|| IP35820 |
|| CAPITALISM AND IMPERIALISM |
|| 2004/2005 |
|| Dr Jan E Selby |
|| Intended for use in future years |
|Next year offered
|| N/A |
|Next semester offered
|| N/A |
| Course delivery
|| Lecture || 18 Hours 18 x 1 hour |
|| Seminars / Tutorials || 5 Hours 5 x 1 hour |
|Assessment Type||Assessment Length/Details||Proportion|
|Semester Exam||2 Hours ||70%|
|Semester Assessment|| Essay: 1 x 2,000 word ||30%|
On completion of this module, students should be able to :
1. Discuss the historical origins of capitalism
2. Describe, analyse and evaluate the main theoretical perspectives on political economy
3. Describe, analyse and evaluate the main theoretical perspectives on imperialism
4. Discuss the contested relationships between capitalism and imperialism
5. Identify and explain historical developments and transformations in world capitalism
6. Compare classical and contemporary forms of imperialism
7. Demonstrate, through written work and in seminars, an ability to apply theoretical perspectives on capitalism and imperialism to contemporary issues in global political economy and international relations
8. Identify and engage with contrasting normative perspectives on capitalism and imperialism
This module aims to provide students with a broad understanding both of the historical development and contemporary character of capitalism and imperialism, and of contending (especially liberal, Marxian and post-structuralist) theoretical approaches to capitalist and imperialist development.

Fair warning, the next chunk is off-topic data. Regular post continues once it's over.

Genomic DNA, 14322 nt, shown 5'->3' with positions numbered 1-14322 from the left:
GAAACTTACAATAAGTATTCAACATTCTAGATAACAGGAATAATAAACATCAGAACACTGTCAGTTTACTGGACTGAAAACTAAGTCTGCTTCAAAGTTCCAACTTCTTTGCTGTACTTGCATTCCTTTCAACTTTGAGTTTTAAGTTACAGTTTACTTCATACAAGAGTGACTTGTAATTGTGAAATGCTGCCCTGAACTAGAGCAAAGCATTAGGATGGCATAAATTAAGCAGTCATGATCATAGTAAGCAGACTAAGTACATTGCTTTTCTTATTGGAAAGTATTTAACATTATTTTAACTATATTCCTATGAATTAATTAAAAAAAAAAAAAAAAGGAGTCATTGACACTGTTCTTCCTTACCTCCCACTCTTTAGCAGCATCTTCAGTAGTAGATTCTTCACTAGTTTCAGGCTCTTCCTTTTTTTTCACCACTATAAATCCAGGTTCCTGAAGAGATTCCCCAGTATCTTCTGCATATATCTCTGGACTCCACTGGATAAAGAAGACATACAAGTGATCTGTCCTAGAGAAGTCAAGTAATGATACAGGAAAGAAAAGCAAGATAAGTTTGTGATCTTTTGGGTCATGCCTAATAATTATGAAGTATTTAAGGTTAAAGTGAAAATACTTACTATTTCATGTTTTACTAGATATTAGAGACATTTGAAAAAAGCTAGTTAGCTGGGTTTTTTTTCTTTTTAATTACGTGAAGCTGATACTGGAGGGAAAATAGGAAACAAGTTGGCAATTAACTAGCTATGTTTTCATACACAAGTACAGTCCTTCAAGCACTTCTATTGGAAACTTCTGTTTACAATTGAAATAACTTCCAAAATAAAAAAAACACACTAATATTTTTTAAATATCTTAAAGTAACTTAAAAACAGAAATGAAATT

The origins and nature of capitalism: liberal, mercantilist, Weberian and Marxian perspectives. Issues in the analysis of capitalism: individuals and classes, states and markets, monopoloy and choice, commodification.
Classical European imperialism: geopolitics, representations, and the expansion of capitalism.
Contemporary global capitalism: North-South relations, capitalism in the periphery, competition and coordination in contemporary inter-capitalist relations, global capitalism and the transformation of the capitalist state.
Case studies in contemporary global capitalism: the global political economy of finance, oil and the environment.
The 'new imperialism': contending perspectives.
** Recommended Text
Susan Strange (1994) States and Markets
Robert Cox (1995) Approaches to World Order
Kees Van der Pijl (1998) Transnational Classes and International Relations
This module is at CQFW Level 6